Phase Three. US Assault on Sand Ridge: At 1600 hours, Tyler deployed his five regiments (about 3,000 men) and attacked the CS position on Sand Ridge, supported by his batteries on Pritchard's Hill and a small cavalry force on his far right flank. Several attempts to turn the CS left flank were repulsed with heavy casualties. Tyler now focused his attention on the CS center on the crest of the ridge. Recognizing that Ashby's activity on the Valley Pike was a demonstration only, Colonel Kimball marched his brigade and part of Sullivan's (about 3,000) to the right, joining with Tyler to assault the CS center and right on Sand Ridge. Garnett's outnumbered brigade lacked the protection of a stone fence like Fulkerson's and soon began to fall back. Jackson dispatched two regiments to the support of Garnett but before they arrived, Garnett ordered a withdrawal, believing his position untenable. This movement opened Fulkerson's right flank to a heavy fire and he too retired. The retreat soon became badly disorganized. The CS artillery kept US forces in the open ground east of Sand Ridge at bay, firing canister, but no fire could be brought to bear along the wooded ridge itself. The Union advance along the crest forced the guns to retire.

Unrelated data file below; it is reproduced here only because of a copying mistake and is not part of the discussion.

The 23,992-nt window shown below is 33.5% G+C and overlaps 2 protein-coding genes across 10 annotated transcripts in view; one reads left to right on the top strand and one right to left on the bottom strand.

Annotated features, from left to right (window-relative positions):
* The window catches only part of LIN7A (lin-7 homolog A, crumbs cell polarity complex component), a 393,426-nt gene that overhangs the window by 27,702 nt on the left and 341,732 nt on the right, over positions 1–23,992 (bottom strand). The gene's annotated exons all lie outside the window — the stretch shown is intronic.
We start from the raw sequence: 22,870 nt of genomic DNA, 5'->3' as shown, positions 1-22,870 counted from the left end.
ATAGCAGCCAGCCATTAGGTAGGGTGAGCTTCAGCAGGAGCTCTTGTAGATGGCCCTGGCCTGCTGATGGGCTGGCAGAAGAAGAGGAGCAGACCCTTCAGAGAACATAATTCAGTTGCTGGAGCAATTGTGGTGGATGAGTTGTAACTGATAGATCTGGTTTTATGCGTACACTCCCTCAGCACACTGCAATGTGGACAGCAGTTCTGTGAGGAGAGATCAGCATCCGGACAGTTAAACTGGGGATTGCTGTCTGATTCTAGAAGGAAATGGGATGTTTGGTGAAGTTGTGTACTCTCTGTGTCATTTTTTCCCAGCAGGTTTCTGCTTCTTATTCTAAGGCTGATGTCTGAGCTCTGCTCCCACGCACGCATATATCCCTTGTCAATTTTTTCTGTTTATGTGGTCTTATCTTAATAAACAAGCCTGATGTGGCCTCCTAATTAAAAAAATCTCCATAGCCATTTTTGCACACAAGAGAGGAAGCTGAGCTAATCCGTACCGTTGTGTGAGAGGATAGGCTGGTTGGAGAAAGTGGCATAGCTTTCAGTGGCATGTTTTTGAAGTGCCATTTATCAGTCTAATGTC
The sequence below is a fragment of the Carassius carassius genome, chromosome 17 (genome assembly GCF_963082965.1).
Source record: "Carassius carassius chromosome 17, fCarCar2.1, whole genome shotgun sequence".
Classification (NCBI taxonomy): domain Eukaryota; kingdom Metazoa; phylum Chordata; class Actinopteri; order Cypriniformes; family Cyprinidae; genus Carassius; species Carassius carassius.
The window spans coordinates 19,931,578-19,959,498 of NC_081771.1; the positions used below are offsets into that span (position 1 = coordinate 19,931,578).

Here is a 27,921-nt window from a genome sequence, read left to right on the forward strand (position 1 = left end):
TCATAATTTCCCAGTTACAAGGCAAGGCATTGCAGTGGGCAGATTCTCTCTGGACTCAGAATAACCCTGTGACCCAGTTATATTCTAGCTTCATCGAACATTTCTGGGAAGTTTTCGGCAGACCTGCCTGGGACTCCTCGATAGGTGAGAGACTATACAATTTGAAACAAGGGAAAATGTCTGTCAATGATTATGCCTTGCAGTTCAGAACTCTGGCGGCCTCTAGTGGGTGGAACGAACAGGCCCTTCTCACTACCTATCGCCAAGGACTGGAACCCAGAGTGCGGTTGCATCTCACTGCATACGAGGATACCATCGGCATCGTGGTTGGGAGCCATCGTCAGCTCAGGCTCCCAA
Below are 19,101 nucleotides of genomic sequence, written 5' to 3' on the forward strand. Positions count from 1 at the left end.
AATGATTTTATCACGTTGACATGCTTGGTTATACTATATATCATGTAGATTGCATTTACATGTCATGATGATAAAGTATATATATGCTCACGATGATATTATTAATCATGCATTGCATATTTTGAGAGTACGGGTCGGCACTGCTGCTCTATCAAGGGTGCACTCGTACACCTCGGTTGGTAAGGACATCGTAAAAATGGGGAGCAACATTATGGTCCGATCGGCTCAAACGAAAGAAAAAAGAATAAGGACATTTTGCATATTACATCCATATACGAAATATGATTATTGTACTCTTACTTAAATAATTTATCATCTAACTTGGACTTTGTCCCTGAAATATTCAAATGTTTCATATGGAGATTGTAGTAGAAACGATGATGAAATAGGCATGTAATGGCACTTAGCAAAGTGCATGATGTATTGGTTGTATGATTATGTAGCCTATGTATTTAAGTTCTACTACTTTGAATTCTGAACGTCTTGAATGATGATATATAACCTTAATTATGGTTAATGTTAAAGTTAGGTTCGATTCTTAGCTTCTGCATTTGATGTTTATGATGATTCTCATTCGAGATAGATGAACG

Phase Four. Rear Guard Action: Jackson deployed two regiments (5VA and 42VA) across the ridge to slow the US advance. Several regiment-sized attacks were repulsed, and for a brief time fighting was fierce and hand-to-hand. According to Henderson, colors of the 5th Ohio changed hands six times. A body of US cavalry advanced south along the road (rte. 621), but were checked by Funston's cavalry. Darkness ended the fighting.
Phase Five. CS Retreat: Jackson withdrew along ``Stone Lane'' past the Magill House and south along the Valley Pike. Ashby remained with the cavalry at Bartonsville, while the infantry went on to Newtown (Stephens City). Jackson slept in the corner of a rail fence near Bartonsville. US forces did not pursue.